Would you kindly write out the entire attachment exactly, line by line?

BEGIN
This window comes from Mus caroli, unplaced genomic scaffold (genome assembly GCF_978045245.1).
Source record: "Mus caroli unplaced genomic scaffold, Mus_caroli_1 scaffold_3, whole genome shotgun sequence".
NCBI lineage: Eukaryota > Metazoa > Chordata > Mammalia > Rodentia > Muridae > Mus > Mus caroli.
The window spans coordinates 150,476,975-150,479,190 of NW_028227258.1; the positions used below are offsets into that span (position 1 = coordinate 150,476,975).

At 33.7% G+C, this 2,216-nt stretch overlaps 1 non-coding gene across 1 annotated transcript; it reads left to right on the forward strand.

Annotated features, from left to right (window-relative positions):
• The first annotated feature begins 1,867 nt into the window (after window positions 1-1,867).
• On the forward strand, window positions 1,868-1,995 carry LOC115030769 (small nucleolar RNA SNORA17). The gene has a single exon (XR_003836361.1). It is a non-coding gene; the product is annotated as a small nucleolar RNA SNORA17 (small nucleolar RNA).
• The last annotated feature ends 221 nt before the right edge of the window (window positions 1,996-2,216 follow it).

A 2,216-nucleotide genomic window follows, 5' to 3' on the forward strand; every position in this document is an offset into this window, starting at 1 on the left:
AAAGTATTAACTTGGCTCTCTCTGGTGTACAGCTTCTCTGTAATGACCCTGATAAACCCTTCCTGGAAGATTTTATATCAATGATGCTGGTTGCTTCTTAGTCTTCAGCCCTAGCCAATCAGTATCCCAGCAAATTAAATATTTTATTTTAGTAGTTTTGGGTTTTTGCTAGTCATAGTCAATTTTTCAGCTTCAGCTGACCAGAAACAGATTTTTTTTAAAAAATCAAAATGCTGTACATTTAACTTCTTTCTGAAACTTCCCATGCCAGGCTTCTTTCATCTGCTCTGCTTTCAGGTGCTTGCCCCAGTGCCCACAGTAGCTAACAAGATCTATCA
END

This window comes from Mus caroli, unplaced genomic scaffold (genome assembly GCF_978045245.1).
Source record: "Mus caroli unplaced genomic scaffold, Mus_caroli_1 scaffold_3, whole genome shotgun sequence".
NCBI lineage: Eukaryota > Metazoa > Chordata > Mammalia > Rodentia > Muridae > Mus > Mus caroli.
The window spans coordinates 150,476,975-150,479,190 of NW_028227258.1; the positions used below are offsets into that span (position 1 = coordinate 150,476,975).

At 33.7% G+C, this 2,216-nt stretch overlaps 1 non-coding gene across 1 annotated transcript; it reads left to right on the forward strand.

Annotated features, from left to right (window-relative positions):
• The first annotated feature begins 1,867 nt into the window (after window positions 1-1,867).
• On the forward strand, window positions 1,868-1,995 carry LOC115030769 (small nucleolar RNA SNORA17). The gene has a single exon (XR_003836361.1). It is a non-coding gene; the product is annotated as a small nucleolar RNA SNORA17 (small nucleolar RNA).
• The last annotated feature ends 221 nt before the right edge of the window (window positions 1,996-2,216 follow it).

A 2,216-nucleotide genomic window follows, 5' to 3' on the forward strand; every position in this document is an offset into this window, starting at 1 on the left:
AAAGTATTAACTTGGCTCTCTCTGGTGTACAGCTTCTCTGTAATGACCCTGATAAACCCTTCCTGGAAGATTTTATATCAATGATGCTGGTTGCTTCTTAGTCTTCAGCCCTAGCCAATCAGTATCCCAGCAAATTAAATATTTTATTTTAGTAGTTTTGGGTTTTTGCTAGTCATAGTCAATTTTTCAGCTTCAGCTGACCAGAAACAGATTTTTTTTAAAAAATCAAAATGCTGTACATTTAACTTCTTTCTGAAACTTCCCATGCCAGGCTTCTTTCATCTGCTCTGCTTTCAGGTGCTTGCCCCAGTGCCCACAGTAGCTAACAAGATCTATCA